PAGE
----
The first `Np` elements contain the values of component 1, where the value of element `k` corresponds to node `p(k)`. The next `Np` points contain the values of component 2, etc. It can be convenient to first represent the initial conditions `u0` as an `Np`-by-`N` matrix, where the first column contains entries for component 1, the second column contains entries for component 2, etc. The final representation of the initial conditions is `u0(:)`.

Example: `u = pdenonlin(model,c,a,f,'U0','x.^2-y.^2')`

Data Types: `double` | `char`
Complex Number Support: Yes

Residual size at termination, specified as a positive scalar. `pdenonlin` iterates until the residual size is less than `'Tol'`.

Example: `u = pdenonlin(model,c,a,f,'Tol',1e-6)`

Data Types: `double`

Maximum number of Gauss-Newton iterations, specified as a positive integer.

Example: `u = pdenonlin(model,c,a,f,'MaxIter',12)`

Data Types: `double`

Minimum damping of search direction, specified as a positive scalar.

Example: `u = pdenonlin(model,c,a,f,'MinStep',1e-3)`

Data Types: `double`

Print convergence information, specified as `'off'` or `'on'`.

Example: `u = pdenonlin(model,c,a,f,'Report','on')`

Data Types: `char`

Residual norm, specified as the `p` value for Lp norm, or as `'energy'`. `p` can be any positive real value, `Inf`, or `-Inf`. The `p` norm of a vector `v` is `sum(abs(v)^p)^(1/p)`. See `norm`.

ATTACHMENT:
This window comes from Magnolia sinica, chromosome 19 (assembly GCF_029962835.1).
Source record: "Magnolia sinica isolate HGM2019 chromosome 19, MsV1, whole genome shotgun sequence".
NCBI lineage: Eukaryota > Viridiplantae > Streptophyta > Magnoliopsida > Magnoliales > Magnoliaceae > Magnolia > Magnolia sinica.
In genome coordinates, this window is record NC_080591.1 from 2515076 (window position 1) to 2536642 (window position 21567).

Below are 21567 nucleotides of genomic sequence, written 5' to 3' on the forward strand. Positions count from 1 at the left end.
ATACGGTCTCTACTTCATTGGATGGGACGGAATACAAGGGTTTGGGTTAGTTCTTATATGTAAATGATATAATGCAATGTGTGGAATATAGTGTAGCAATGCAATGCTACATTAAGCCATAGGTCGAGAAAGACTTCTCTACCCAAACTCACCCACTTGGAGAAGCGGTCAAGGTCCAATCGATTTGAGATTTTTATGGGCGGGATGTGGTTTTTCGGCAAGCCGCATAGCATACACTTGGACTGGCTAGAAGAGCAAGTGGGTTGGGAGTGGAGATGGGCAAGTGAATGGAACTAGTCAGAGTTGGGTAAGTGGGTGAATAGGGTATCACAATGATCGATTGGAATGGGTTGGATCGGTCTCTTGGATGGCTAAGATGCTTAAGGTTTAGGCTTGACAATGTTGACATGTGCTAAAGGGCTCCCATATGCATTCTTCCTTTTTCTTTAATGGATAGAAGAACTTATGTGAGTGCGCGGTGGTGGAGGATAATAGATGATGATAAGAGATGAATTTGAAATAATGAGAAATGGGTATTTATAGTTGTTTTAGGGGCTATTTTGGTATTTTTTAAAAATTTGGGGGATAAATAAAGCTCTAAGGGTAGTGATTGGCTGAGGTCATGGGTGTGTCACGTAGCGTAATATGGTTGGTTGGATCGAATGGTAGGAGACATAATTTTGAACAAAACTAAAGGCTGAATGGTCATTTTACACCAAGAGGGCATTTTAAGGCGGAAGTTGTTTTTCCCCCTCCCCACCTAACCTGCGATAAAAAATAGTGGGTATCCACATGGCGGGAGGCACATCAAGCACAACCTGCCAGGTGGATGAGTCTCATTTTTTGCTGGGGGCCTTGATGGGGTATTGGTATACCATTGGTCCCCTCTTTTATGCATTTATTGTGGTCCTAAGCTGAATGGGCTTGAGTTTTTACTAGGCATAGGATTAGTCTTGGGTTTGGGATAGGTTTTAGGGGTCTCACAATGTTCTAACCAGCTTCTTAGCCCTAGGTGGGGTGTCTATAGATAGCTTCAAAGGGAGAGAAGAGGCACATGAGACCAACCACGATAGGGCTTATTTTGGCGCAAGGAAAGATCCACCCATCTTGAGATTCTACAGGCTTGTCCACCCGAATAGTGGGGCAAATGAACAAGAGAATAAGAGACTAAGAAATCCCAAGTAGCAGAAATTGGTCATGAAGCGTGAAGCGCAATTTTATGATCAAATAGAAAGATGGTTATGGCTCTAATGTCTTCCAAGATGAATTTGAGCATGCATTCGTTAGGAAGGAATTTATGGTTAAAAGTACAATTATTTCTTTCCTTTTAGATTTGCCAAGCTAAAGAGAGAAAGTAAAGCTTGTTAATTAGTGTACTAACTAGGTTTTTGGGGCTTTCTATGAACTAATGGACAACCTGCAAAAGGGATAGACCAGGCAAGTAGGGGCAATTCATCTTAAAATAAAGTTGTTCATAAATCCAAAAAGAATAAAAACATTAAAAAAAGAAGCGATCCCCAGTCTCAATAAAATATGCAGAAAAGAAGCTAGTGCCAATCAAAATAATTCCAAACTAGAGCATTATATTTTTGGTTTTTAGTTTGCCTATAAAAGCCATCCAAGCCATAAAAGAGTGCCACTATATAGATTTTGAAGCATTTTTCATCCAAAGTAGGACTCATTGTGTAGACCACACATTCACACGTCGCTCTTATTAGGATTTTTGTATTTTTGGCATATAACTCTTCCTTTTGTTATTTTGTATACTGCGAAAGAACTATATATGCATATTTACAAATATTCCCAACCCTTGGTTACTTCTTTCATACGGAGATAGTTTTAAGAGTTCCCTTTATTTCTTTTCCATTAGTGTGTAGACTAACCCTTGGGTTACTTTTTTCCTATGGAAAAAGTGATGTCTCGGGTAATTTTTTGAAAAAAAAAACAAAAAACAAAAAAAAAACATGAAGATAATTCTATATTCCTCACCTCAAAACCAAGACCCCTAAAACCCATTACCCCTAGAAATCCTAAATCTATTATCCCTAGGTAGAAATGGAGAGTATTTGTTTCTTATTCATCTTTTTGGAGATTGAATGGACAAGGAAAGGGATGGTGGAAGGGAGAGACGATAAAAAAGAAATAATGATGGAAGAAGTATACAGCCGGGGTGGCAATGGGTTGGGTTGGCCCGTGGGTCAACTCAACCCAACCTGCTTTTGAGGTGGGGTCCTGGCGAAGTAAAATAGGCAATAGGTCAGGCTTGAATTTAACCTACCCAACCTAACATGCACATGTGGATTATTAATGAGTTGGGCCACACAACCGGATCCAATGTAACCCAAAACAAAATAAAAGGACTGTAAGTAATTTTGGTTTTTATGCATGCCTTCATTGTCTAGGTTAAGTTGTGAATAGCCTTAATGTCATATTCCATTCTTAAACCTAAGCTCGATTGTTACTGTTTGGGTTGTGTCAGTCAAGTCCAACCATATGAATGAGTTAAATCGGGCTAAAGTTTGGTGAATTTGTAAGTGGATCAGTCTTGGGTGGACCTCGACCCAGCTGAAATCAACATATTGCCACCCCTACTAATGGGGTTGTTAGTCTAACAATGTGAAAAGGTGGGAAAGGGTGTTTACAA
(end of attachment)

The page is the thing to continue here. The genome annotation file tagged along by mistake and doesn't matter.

Example: `u = pdenonlin(model,c,a,f,'Norm',2)`

Data Types: `double` | `char`

## Output Arguments

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PDE solution, returned as a vector.

• If the PDE is scalar, meaning only one equation, then `u` is a column vector representing the solution u at each node in the mesh. `u(i)` is the solution at the `i`th column of `model.Mesh.Nodes` or the `i`th column of `p`.

• If the PDE is a system of N > 1 equations, then `u` is a column vector with N*`Np` elements, where `Np` is the number of nodes in the mesh. The first `Np` elements of `u` represent the solution of equation 1, then next `Np` elements represent the solution of equation 2, etc.

To obtain the solution at an arbitrary point in the geometry, use `pdeInterpolant`.

To plot the solution, use `pdeplot` for 2-D geometry, or see Plot 3-D Solutions and Their Gradients.

Norm of Newton step residuals, returned as a scalar. For information about the algorithm, see Nonlinear Equations.

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### Tips

• If the Newton iteration does not converge, `pdenonlin` displays the error message `Too many iterations` or ```Stepsize too small```.

• If the initial guess produces matrices containing `NaN` or `Inf` elements, `pdenonlin` displays the error message ```Unsuitable initial guess U0 (default: U0 = 0)```.

• If you have very small coefficients, or very small geometric dimensions, `pdenonlin` can fail to converge, or can converge to an incorrect solution. If so, you can sometimes obtain better results by scaling the coefficients or geometry dimensions to be of order one.

### Algorithms

The `pdenonlin` algorithm is a Gauss-Newton iteration scheme applied to the finite element matrices. For details, see Nonlinear Equations.